We can believe them or not, but there is no doubt about what they claim.

Accepting the apostles’ testimony to the Resurrection of Jesus establishes their authority for us. The Lord Jesus chose to reveal himself to the apostles. They are special. When we come to faith in Jesus through their words, we simultaneously acknowledge our dependence on them. We naturally want to know everything they can tell us about Jesus and about how to become his disciples and live as Christians. This is why the church accepts the authority of the NT. We don’t believe the resurrection because of the authority of the NT, we accept the authority of the NT (and the whole Bible) because we believe the apostles’ testimony to the resurrection. Keeping this order in mind will answer many of the questions and solve many of the problems nonbelievers and believers alike have about the Bible.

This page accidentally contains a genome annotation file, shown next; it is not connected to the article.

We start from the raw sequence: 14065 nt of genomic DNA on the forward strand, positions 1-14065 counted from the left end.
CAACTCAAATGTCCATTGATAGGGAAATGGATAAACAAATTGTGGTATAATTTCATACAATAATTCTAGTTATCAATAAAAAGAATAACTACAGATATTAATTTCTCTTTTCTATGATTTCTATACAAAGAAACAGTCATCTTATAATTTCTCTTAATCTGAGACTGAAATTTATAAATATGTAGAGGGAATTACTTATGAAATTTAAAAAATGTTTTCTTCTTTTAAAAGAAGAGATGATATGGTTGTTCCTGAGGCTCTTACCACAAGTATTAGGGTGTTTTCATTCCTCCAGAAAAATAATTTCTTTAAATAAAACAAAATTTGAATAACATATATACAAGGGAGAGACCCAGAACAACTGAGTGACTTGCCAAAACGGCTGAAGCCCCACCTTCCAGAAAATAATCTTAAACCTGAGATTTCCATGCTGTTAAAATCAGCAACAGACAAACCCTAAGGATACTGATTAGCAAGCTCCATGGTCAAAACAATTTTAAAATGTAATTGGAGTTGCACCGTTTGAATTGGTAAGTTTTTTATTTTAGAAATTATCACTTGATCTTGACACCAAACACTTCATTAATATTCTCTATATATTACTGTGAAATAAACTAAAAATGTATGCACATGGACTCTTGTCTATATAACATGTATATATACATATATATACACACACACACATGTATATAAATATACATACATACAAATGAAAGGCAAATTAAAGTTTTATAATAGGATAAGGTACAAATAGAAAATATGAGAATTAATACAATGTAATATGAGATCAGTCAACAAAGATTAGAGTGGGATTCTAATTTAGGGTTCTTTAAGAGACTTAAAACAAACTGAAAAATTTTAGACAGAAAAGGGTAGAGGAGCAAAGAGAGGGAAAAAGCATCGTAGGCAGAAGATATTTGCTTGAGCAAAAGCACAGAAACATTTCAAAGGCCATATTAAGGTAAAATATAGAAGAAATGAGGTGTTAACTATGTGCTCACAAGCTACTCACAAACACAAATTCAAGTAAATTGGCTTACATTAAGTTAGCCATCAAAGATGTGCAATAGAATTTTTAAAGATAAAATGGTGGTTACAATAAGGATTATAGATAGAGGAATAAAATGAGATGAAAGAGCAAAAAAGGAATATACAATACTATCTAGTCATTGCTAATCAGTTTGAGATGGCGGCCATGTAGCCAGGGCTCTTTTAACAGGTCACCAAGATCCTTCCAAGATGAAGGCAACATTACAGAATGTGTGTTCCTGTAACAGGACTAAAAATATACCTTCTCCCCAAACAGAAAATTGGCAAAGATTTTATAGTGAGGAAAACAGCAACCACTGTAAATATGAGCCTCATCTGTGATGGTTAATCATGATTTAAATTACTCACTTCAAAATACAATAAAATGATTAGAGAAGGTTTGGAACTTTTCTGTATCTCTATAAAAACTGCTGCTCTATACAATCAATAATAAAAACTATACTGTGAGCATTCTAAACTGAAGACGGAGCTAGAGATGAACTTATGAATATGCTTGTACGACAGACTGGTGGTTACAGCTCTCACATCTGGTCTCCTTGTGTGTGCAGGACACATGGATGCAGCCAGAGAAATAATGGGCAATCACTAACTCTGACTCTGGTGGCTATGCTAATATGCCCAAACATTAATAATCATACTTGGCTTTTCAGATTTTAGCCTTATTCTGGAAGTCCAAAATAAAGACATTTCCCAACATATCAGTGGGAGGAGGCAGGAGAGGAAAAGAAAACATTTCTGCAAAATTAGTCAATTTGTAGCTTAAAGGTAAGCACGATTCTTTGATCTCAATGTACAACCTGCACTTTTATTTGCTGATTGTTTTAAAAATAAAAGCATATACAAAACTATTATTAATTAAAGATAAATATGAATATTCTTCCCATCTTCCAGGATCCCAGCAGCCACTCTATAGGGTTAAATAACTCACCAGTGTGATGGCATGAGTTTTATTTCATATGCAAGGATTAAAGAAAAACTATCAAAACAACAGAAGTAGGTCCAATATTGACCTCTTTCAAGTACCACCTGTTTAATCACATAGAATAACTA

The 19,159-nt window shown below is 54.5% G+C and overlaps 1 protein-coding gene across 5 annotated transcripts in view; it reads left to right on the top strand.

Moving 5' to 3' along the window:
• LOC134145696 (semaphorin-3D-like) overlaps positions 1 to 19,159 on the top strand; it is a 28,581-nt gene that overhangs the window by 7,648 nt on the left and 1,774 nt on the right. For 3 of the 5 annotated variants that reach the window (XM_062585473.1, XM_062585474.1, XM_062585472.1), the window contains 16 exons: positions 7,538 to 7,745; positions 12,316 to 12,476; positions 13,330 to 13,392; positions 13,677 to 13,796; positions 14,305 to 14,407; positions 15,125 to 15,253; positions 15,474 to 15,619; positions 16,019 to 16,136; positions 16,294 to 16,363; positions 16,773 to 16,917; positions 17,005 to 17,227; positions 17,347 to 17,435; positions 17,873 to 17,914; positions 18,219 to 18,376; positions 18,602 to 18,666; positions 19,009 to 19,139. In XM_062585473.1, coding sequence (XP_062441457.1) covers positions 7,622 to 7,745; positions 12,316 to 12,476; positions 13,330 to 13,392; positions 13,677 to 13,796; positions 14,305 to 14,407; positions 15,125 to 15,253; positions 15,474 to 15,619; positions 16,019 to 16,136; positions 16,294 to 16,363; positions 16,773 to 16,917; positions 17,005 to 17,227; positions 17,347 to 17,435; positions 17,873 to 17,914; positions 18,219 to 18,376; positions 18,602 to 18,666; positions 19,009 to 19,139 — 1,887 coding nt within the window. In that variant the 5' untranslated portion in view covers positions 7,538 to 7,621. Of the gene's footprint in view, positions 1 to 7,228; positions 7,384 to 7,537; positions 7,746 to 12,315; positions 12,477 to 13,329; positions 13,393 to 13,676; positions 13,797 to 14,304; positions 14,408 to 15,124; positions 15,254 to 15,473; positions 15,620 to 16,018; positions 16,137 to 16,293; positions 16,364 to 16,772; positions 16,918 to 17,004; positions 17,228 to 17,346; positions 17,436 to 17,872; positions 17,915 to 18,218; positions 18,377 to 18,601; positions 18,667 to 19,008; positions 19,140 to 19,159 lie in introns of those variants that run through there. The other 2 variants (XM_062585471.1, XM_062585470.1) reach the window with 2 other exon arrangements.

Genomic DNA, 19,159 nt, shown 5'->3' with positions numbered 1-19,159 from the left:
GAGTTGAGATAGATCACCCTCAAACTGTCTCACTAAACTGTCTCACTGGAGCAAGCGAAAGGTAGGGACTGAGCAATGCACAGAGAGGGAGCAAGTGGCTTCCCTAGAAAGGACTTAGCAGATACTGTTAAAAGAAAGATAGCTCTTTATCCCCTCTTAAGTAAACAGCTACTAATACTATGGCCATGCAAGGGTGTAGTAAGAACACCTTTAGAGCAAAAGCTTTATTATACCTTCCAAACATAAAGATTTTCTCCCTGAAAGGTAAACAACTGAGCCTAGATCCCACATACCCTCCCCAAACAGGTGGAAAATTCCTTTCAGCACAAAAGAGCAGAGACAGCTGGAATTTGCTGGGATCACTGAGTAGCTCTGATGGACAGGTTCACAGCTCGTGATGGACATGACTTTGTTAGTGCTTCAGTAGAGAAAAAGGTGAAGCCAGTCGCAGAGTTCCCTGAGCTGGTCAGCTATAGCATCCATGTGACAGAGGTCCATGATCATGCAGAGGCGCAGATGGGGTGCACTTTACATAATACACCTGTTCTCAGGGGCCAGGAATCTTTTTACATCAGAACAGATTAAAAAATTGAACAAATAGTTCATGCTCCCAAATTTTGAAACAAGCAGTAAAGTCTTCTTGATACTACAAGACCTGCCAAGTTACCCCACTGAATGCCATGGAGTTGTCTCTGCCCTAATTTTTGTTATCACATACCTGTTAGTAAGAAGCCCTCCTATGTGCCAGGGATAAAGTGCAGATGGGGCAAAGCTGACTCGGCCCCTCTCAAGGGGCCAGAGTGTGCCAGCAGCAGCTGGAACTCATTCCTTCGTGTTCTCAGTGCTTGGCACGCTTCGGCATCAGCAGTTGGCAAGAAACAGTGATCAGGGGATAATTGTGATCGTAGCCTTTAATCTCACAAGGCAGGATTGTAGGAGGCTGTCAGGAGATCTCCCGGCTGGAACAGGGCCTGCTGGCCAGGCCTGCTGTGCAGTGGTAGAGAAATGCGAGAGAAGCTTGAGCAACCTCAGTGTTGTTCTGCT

Believing—really believing—the apostles’ testimony to the Resurrection of Jesus will revolutionize your life. Think about how their experience of seeing and hearing the resurrected Christ changed Peter and Paul’s lives. In fear, Peter denied Jesus three times. But after the Jesus’ resurrection he stood before the same Sanhedrin Council that condemned Jesus, headed by the same high priest, Caiaphas. But this time he boldly proclaimed to the Council the name of Jesus “whom you crucified but whom God raised from the dead” (Acts 4:10).

Meeting the resurrected Jesus changed Paul from persecutor to preacher and missionary to the world. As soon as you have the chance, turn to Acts 26 and read Paul’s speech to King Agrippa. There he tells the story of his conversion. These people no longer feared death or kings or emperors or the devil. They no longer desired riches or fame. They no longer sought pleasure or comfort. This revolution happened not only to Peter and Paul but also to Stephen and Phillip, James and John and many others. And it can happen to you as well.